Framed by dark wood features inside a West Duluth home, Joe Westerberg can be found typing away on a laptop as the Star Wars movies replay in the background. It is the picture of modern-day social isolation.
“I’ve seen them enough times,” he said of the movies. “I’ll be typing and listening and just working on the letters.”
Westerberg is in the final stretch as he transcribes his father’s letters home from the Second World War. Now more than 350 pages in, “I’ve got five months of letters to go,” he said. “I can do a week’s worth of letters in a day.”
Westerberg works for United Healthcare in Duluth and went to the College of St. Scholastica. He grew up awed by World War II history — a passion he said "kicked in" during a family trip to Pearl Harbor when he was 10.
“I was always the World War II guy for my dad,” said Westerberg, the youngest of three siblings. “I remember when he said, ‘Yeah, I got all my letters,’ and I said, ‘You do?!' I started looking through them like, ‘Oh my god,’ and made the decision to start typing them.”
That was more than 12 years ago.
Allen Westerberg was from Dassel, Minnesota, and trained to be a signalman after he enlisted in the U.S. Navy. For most of his service in WWII, he semaphored from a conning tower on the LSM-392 — one of countless supply and transport vessels that served in the Pacific theater.
“I hope the rain doesn’t last too long for I again have a four to eight signal watch in the morning,” Allen wrote July 15, 1945.
The letters were always addressed “Dearest Mother, Dad and Annette,” for his younger sister and parents, Freda and Hjalmer. The handwriting is cursive and tiny but on an impeccably straight rule.
Interpreting the handwriting, two-fingered typing and the work of censors add up to make Joe’s work difficult, he said. He held up one letter last week that looked like Swiss cheese with phrases and words scissored out.
Allen wrote letters home almost daily, extending from boot camp in March 1944 until September 1946, making for two-and-a-half years’ worth of letters and hundreds of missives home. The communication was important to him. One time, he went three weeks without receiving mail and his letters home grew progressively more irritated.
"You can see he's getting more and more ticked off," Joe said, before reading from the page, "'No mail today. I don't know where it is. Is it in Yokohama? Is it following us?'"
Most of the letters reflect a closeness in the warm dialogue between Allen and his family.
“About my room and the possibilities of Annette’s invading it — the answer is yes!!” Allen wrote March 30, 1945.
Stay-at-home time necessitated by the COVID-19 pandemic has afforded Joe the opportunity to finish the letters, having done several months of letters since the start of what he called "the lock down."
Allen had meticulously archived the original letters, which have emerged in mint condition.
“The only people who have touched these letters in 75 years were my dad writing it, grandma, grandpa and aunt Annette reading it, and me,” Joe said, poetically leaving out the censors.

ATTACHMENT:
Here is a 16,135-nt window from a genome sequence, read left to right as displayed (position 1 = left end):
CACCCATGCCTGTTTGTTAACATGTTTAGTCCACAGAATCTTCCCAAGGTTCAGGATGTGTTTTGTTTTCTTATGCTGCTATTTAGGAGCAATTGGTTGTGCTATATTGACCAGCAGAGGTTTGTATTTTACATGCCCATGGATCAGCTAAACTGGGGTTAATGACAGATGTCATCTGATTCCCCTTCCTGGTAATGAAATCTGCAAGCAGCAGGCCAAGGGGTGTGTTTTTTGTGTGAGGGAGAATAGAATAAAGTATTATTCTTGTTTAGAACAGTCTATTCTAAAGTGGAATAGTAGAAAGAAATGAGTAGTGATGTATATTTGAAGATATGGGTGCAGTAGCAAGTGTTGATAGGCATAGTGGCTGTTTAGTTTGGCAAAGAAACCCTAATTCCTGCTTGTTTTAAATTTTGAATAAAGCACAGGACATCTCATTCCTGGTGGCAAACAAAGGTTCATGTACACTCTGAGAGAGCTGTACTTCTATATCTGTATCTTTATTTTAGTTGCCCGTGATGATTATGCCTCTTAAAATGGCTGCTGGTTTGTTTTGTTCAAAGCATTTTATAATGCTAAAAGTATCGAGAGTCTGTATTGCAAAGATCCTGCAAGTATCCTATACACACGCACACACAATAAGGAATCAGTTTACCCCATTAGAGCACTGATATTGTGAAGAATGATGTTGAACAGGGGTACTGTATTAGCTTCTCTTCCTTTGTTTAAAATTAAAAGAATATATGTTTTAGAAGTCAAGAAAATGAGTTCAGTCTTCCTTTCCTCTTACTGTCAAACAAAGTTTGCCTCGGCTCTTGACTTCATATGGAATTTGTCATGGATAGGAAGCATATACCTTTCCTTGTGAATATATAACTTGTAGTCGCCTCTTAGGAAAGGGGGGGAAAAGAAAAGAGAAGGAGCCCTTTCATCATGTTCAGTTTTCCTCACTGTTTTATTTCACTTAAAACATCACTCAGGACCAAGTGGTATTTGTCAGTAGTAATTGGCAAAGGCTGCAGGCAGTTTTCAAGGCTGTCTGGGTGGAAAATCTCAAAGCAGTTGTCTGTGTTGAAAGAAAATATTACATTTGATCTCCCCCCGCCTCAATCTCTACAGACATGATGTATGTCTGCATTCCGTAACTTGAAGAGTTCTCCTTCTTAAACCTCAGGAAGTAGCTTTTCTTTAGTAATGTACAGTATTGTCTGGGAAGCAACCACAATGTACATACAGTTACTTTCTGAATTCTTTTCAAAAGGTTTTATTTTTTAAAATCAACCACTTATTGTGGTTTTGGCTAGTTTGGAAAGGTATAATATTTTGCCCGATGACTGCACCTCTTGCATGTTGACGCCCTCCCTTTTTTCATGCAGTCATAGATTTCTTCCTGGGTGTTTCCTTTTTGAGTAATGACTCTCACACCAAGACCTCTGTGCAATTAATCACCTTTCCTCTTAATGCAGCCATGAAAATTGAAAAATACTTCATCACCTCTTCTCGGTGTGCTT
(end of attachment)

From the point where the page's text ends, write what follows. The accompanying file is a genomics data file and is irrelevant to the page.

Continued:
Laura Westerberg has been married to Joe in a blended family for eight years. She fully supports his project.
“I love it,” Laura said. “His father was such a great man.”
Allen Westerberg died last October, at 94. He retired from the Navy before going to work as a hospital admittance director in Edina.
Joe always loved his dad, but the letters give Allen a dimension Joe would have never seen otherwise.
“I think it’s just watching him grow up,” Joe said. “At the time he's writing these letters, he’s 19, almost 20, when the war ended.”
Allen writes about coconut trees and other paeans to Pacific islands’ vegetation throughout his letters — a prelude to becoming a horticultural judge for the state of Minnesota.
Allen gave a paragraph on the death of President Franklin D. Roosevelt, “a truly great man,” and mused about the atomic bomb in another letter, “It seems like such a very destructive and powerful weapon that its use would be very dangerous,” he wrote.
In his writings, Allen reserves special fondness for his ship — a smaller landing ship with a low draft that allowed it to run all the way onto the beach, open its bay doors, lower the ramps and discharge cargoes of men, tanks and supplies.
Allen was assigned to the LSM-392 when it was commissioned in Norfolk, Virginia, making him a plank owner.
“He talks about that,” Joe said. “‘We’re the plank owners, the rest of the guys are just passengers — and we make sure to let them know it.’”
The LSM-392 wasn’t an obvious target like the capital ships and destroyers, but, because of its low draft, it bounced and pitched along on the water and caused Allen to monitor the weather closely in his letters.
After Allen left San Diego to embark on his journey at sea and war, the censors started to remove his location from the letters. So he employed a code using the first letter of each sentence to spell out where he was.
“Pearl Harbor, Enewetak, Philippines,” Joe said, rifling through a few of the decoded letters. “That was his way to get around the censors.”
Joe said he plans to turn the massive transcription effort into a book for family members, including Allen’s seven grandchildren and one great grandchild.
Asked about the letters from home that Allen would have received, Joe lamented he didn’t have those. Allen didn't see a lot of combat at sea, but bobbing around like a cork on the ocean, he wasn’t able to save the letters he'd received.
“We don’t have those unfortunately,” Joe said. “I wish I had some of them, so I could tie-in. But he was moving around a lot.”